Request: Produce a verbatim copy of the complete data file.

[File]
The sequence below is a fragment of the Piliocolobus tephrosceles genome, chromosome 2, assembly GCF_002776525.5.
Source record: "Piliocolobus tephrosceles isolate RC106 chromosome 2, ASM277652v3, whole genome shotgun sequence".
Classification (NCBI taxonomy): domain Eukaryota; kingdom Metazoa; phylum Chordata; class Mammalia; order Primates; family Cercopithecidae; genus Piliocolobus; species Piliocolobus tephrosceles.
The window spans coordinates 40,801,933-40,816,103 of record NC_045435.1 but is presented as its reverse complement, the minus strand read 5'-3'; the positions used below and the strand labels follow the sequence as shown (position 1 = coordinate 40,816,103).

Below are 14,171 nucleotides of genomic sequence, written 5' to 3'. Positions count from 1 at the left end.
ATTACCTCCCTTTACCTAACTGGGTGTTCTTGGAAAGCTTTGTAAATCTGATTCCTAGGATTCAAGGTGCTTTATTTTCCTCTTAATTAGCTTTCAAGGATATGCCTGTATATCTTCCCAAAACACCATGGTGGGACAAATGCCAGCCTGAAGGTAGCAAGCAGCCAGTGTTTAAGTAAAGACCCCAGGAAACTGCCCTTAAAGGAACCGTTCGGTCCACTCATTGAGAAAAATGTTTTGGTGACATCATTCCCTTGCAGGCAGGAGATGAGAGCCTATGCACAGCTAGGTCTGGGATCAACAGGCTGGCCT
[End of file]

The sequence below is a fragment of the Piliocolobus tephrosceles genome, chromosome 2, assembly GCF_002776525.5.
Source record: "Piliocolobus tephrosceles isolate RC106 chromosome 2, ASM277652v3, whole genome shotgun sequence".
Classification (NCBI taxonomy): domain Eukaryota; kingdom Metazoa; phylum Chordata; class Mammalia; order Primates; family Cercopithecidae; genus Piliocolobus; species Piliocolobus tephrosceles.
The window spans coordinates 40,801,933-40,816,103 of record NC_045435.1 but is presented as its reverse complement, the minus strand read 5'-3'; the positions used below and the strand labels follow the sequence as shown (position 1 = coordinate 40,816,103).

Below are 14,171 nucleotides of genomic sequence, written 5' to 3'. Positions count from 1 at the left end.
ATTACCTCCCTTTACCTAACTGGGTGTTCTTGGAAAGCTTTGTAAATCTGATTCCTAGGATTCAAGGTGCTTTATTTTCCTCTTAATTAGCTTTCAAGGATATGCCTGTATATCTTCCCAAAACACCATGGTGGGACAAATGCCAGCCTGAAGGTAGCAAGCAGCCAGTGTTTAAGTAAAGACCCCAGGAAACTGCCCTTAAAGGAACCGTTCGGTCCACTCATTGAGAAAAATGTTTTGGTGACATCATTCCCTTGCAGGCAGGAGATGAGAGCCTATGCACAGCTAGGTCTGGGATCAACAGGCTGGCCT